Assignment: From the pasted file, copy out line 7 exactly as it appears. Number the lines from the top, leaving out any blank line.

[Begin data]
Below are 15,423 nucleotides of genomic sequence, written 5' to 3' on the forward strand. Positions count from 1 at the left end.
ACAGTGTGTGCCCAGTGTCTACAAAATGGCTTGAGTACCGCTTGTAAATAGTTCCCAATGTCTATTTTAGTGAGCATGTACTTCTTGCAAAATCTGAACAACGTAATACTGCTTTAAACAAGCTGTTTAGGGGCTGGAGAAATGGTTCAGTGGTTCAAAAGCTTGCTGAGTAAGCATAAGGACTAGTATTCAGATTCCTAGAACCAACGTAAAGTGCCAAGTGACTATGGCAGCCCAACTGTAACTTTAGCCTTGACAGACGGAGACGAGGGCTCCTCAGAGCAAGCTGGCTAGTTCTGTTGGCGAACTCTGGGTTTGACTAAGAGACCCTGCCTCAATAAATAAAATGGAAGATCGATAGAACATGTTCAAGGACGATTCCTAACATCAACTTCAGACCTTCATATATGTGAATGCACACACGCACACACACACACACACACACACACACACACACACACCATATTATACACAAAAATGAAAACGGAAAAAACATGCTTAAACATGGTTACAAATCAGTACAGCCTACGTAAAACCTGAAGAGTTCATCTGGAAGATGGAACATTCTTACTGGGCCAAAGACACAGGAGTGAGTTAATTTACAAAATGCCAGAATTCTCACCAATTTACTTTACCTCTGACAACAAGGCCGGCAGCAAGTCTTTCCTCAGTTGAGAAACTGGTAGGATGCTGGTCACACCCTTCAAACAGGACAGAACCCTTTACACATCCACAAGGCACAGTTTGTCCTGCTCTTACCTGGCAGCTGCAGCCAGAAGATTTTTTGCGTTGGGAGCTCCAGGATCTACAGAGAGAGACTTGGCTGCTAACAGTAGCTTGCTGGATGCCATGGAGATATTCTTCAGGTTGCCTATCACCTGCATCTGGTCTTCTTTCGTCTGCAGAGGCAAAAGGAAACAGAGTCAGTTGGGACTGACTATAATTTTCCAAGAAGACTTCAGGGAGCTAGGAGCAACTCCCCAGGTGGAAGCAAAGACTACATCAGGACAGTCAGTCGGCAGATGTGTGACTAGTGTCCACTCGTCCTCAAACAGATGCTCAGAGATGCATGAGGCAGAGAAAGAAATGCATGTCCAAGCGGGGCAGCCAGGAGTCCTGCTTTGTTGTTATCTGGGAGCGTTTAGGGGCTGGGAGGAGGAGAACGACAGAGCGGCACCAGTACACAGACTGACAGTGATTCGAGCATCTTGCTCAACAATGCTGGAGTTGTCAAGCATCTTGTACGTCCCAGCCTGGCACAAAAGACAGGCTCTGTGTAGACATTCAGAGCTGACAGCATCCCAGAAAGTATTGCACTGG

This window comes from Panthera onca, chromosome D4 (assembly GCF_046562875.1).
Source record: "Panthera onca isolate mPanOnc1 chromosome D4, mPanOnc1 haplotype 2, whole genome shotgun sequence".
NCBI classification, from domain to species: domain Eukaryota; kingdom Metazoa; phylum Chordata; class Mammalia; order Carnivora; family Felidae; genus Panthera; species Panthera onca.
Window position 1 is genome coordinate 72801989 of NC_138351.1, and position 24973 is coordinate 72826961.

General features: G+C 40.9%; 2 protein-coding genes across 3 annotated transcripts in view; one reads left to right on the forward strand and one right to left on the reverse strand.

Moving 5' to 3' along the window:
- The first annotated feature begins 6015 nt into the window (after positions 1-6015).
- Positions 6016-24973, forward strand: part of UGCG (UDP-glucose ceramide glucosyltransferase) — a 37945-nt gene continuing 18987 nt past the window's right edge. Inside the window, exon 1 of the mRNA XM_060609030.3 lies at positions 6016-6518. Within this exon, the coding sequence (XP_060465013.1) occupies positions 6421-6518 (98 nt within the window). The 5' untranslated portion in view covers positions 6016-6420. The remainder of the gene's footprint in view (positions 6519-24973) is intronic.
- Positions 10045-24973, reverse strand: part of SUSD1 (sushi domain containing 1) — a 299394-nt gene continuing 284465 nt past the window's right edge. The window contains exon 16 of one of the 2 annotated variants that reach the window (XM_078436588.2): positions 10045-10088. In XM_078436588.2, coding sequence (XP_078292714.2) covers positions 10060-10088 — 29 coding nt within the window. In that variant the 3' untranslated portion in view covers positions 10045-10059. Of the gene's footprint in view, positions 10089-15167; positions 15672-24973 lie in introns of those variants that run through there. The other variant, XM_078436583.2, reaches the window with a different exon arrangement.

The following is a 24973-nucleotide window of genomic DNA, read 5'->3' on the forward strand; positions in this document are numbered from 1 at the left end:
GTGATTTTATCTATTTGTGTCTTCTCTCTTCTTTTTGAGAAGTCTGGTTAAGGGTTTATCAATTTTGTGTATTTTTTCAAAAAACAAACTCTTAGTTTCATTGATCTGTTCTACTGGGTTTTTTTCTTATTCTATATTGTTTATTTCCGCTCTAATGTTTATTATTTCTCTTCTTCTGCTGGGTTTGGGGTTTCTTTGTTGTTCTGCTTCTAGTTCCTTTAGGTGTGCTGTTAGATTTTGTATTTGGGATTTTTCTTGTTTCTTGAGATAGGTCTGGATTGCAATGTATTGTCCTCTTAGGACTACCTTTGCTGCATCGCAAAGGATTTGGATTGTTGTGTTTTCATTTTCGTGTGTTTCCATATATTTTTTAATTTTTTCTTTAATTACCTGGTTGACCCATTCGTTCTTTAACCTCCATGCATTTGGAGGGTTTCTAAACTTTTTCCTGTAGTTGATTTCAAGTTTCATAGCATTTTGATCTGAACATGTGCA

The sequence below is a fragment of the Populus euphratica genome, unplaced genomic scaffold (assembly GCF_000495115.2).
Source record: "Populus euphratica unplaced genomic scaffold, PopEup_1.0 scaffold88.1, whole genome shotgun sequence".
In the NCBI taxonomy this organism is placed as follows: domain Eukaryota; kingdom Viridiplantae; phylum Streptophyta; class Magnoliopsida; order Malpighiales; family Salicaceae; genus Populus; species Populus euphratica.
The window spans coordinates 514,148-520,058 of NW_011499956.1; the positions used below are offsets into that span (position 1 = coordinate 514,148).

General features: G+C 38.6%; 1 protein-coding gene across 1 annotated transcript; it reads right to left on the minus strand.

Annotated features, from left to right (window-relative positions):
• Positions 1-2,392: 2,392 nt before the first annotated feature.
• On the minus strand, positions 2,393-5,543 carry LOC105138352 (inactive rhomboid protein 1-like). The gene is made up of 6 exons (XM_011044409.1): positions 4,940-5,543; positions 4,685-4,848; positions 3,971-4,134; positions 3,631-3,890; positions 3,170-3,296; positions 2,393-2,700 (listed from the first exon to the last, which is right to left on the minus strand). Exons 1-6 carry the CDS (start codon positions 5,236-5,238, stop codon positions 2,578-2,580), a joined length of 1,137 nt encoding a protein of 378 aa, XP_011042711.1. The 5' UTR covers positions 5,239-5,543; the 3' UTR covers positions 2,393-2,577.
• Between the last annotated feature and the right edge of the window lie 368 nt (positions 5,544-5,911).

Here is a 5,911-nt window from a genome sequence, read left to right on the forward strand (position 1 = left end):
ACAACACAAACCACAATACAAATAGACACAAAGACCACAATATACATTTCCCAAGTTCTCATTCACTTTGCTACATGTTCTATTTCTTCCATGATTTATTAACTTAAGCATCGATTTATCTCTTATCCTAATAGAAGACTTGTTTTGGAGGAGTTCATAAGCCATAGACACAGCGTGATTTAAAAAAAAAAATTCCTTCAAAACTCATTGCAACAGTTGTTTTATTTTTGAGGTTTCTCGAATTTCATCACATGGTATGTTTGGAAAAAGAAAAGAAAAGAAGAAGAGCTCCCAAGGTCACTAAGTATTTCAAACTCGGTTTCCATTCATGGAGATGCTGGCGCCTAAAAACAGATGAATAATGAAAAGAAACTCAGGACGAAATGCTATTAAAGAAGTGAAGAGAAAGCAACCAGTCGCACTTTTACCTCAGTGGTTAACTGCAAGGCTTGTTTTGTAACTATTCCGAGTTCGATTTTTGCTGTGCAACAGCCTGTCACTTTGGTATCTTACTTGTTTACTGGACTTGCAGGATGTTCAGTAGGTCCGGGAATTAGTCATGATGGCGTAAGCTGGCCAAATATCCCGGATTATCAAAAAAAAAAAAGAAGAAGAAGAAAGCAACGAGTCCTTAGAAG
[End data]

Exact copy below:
General features: G+C 40.9%; 2 protein-coding genes across 3 annotated transcripts in view; one reads left to right on the forward strand and one right to left on the reverse strand.